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HomeNewsArchivesAIDS Day Speaker Drops Bombshell on V.I. Students

AIDS Day Speaker Drops Bombshell on V.I. Students

Dec. 1, 2006 — Outreach speakers from V.I. Community AIDS Resource and Education (VICARE) visited students Friday at St. Croix Educational Complex in commemoration of World AIDS Day. What members had to say left some students in disbelief.
VICARE Executive Director Bruce Smail sent shock waves through the auditorium when he announced he was not only HIV-positive but also bisexual. The auditorium boomed with disbelief, nervous laughter and protestations as Smail calmly answered one student's question as to how he contracted the disease.
Although Smail said he didn't know how he became infected, he addressed the shock that rose from the audience like a nuclear explosion.
"Your reaction," Smail said as the raucous died down, "continues to silence individuals and will continue to increase the spread of HIV." Smail was undeterred by the reaction of the students, yet one student felt compelled to address her peers.
Tenth-grader Marie White took the microphone and admonished snickering students. "I look around at my peers," she said firmly, "and the people who are laughing probably have it themselves." As the crowd broke into applause for her bravery, Smail told the audience their reaction was normal and understandable, yet they may be reaffirming their peers' decision to keep their own sexuality closeted.
"If you want to judge, go ahead and judge," Smail said, "I am comfortable with myself."
Smail and his colleagues agreed the student reaction was common within V.I. culture. "Some kind of reaction is better than no reaction," said youth outreach specialist Cameron Whitley.
Dec. 1 marks World AIDS Day, and every year school nurse Karen Michael makes it a point to help educate her students on the dangers of unprotected sex, in particular HIV and AIDS. "I love these children, and I just want them to be safe," she said.
In 2000, Michael attended a World AIDS conference in Durban, South Africa, and was deeply moved by what she experienced. "Ever since [that visit]," she said, "I have been hammering it in."
According to Michael, it was important this year to present someone living with HIV and practicing an alternative lifestyle. Smail said coming out and speaking to audiences about the reality of bisexuality is important in increasing awareness of the spread of AIDS.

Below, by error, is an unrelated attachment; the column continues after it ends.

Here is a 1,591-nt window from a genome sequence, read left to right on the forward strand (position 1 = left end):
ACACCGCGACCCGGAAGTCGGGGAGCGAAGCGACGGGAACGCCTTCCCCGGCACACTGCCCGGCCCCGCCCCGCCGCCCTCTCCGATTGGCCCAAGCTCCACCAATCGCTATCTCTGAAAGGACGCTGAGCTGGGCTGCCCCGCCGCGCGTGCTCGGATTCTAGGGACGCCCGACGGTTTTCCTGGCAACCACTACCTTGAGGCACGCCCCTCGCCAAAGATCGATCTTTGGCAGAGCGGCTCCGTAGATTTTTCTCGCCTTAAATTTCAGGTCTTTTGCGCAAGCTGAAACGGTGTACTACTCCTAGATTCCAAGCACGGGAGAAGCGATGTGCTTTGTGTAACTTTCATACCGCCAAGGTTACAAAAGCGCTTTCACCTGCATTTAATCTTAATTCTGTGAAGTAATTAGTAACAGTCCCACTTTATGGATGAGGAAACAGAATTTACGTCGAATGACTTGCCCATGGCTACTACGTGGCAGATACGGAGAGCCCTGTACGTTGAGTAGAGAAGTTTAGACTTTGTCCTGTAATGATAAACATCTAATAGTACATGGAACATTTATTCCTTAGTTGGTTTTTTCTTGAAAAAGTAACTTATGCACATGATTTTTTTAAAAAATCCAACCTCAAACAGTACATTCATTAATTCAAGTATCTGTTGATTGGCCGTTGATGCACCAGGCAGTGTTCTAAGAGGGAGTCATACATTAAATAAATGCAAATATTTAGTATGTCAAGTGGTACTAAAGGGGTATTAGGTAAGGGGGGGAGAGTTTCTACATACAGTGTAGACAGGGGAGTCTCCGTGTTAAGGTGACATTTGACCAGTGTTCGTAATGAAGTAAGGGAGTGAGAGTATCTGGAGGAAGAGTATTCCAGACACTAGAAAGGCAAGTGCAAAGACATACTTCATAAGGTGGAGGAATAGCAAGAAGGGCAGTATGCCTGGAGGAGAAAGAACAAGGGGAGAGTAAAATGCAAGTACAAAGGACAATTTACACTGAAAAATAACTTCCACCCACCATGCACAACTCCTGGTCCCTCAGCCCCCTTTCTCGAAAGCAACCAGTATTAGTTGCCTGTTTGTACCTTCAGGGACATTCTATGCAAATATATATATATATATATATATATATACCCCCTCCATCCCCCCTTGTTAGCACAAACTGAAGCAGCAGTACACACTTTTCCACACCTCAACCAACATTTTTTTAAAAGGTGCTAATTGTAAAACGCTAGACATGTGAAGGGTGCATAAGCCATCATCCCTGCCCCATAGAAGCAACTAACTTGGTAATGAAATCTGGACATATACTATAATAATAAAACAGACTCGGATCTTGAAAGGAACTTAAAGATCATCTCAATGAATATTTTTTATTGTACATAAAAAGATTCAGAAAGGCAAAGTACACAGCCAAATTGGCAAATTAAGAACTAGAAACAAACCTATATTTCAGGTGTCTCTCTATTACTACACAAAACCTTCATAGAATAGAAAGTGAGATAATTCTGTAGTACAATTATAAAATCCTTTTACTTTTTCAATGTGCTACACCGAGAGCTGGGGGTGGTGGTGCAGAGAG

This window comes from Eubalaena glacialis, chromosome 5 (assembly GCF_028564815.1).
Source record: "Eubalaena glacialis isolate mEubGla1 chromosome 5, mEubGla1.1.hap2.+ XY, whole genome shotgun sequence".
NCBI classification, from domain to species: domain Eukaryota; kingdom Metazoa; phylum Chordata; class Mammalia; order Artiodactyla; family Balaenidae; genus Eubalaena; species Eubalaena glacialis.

He said students who may be silent about their sexuality were able to witness the homophobia and see it being challenged "so now they know it's OK to stand up."
He said the "down-low" effect continues to increase in societies where different sexual orientations are stigmatized, as they are within the territory.
"People on the "down-low" will never come out and share with the homophobia that continues in the islands," Smail said. "It actually fuels HIV."
Despite the student backlash, Smail said that there is usually an increase of people willing to get tested following a presentation. However, Smail said VICARE usually tries to present its message in amore intimate setting, so that interested parties can more freely receive the message.
"We do small groups, too," said Michael, "but for World AIDS Day, we try to get everyone together."
According to testing specialist Melanie Bowers, VICARE is in transition and that its facilities are currently mobile. However, she said that interested parties can visit the organization at No. 43 Queen Street in Christiansted. The organization offers risk-reduction counseling, and Bowers said the age of consent for testing is 13.
The tests are simple, according to Bowers, who said the organization uses the OraSure test, which is a simple mouth swab — a far cry from the traditional drawing of blood, in which results can take up to a week. The organization will be upgrading its testing in the near future, enabling them to give results in 20 minutes.
For more information on VICARE or how to get tested, contact the organization at 692-9111 or visit its website.
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